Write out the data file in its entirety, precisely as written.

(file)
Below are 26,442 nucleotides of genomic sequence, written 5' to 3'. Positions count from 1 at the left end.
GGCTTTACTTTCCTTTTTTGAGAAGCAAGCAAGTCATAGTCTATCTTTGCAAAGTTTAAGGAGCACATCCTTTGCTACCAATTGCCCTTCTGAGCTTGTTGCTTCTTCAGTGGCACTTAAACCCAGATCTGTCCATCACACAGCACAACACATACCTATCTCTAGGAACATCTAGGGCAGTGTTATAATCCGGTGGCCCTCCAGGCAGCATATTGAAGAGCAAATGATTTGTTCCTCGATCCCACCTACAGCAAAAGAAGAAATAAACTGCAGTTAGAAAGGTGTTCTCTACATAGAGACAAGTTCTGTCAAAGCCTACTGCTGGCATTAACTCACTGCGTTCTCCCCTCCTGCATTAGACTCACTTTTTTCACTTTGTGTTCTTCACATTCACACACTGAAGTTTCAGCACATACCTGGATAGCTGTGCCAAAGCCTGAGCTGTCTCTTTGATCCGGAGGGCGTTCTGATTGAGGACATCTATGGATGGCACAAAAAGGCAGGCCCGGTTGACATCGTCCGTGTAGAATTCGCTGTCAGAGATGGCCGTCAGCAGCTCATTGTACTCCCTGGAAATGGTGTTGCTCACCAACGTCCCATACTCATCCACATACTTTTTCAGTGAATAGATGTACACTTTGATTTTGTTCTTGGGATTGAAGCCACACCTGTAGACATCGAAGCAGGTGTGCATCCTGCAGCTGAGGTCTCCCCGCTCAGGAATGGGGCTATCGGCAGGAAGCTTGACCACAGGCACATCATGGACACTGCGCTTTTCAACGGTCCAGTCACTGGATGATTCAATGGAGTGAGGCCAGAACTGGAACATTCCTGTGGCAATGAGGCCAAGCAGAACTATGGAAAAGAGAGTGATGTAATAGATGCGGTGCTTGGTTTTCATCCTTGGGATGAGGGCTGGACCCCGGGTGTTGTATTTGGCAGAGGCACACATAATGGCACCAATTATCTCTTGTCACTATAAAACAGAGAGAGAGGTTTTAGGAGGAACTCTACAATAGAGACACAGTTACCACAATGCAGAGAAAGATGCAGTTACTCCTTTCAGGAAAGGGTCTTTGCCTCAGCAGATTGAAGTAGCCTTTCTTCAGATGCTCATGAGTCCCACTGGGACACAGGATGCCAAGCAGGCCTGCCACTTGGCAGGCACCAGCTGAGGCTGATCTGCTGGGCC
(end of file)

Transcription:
Below are 26,442 nucleotides of genomic sequence, written 5' to 3'. Positions count from 1 at the left end.
GGCTTTACTTTCCTTTTTTGAGAAGCAAGCAAGTCATAGTCTATCTTTGCAAAGTTTAAGGAGCACATCCTTTGCTACCAATTGCCCTTCTGAGCTTGTTGCTTCTTCAGTGGCACTTAAACCCAGATCTGTCCATCACACAGCACAACACATACCTATCTCTAGGAACATCTAGGGCAGTGTTATAATCCGGTGGCCCTCCAGGCAGCATATTGAAGAGCAAATGATTTGTTCCTCGATCCCACCTACAGCAAAAGAAGAAATAAACTGCAGTTAGAAAGGTGTTCTCTACATAGAGACAAGTTCTGTCAAAGCCTACTGCTGGCATTAACTCACTGCGTTCTCCCCTCCTGCATTAGACTCACTTTTTTCACTTTGTGTTCTTCACATTCACACACTGAAGTTTCAGCACATACCTGGATAGCTGTGCCAAAGCCTGAGCTGTCTCTTTGATCCGGAGGGCGTTCTGATTGAGGACATCTATGGATGGCACAAAAAGGCAGGCCCGGTTGACATCGTCCGTGTAGAATTCGCTGTCAGAGATGGCCGTCAGCAGCTCATTGTACTCCCTGGAAATGGTGTTGCTCACCAACGTCCCATACTCATCCACATACTTTTTCAGTGAATAGATGTACACTTTGATTTTGTTCTTGGGATTGAAGCCACACCTGTAGACATCGAAGCAGGTGTGCATCCTGCAGCTGAGGTCTCCCCGCTCAGGAATGGGGCTATCGGCAGGAAGCTTGACCACAGGCACATCATGGACACTGCGCTTTTCAACGGTCCAGTCACTGGATGATTCAATGGAGTGAGGCCAGAACTGGAACATTCCTGTGGCAATGAGGCCAAGCAGAACTATGGAAAAGAGAGTGATGTAATAGATGCGGTGCTTGGTTTTCATCCTTGGGATGAGGGCTGGACCCCGGGTGTTGTATTTGGCAGAGGCACACATAATGGCACCAATTATCTCTTGTCACTATAAAACAGAGAGAGAGGTTTTAGGAGGAACTCTACAATAGAGACACAGTTACCACAATGCAGAGAAAGATGCAGTTACTCCTTTCAGGAAAGGGTCTTTGCCTCAGCAGATTGAAGTAGCCTTTCTTCAGATGCTCATGAGTCCCACTGGGACACAGGATGCCAAGCAGGCCTGCCACTTGGCAGGCACCAGCTGAGGCTGATCTGCTGGGCC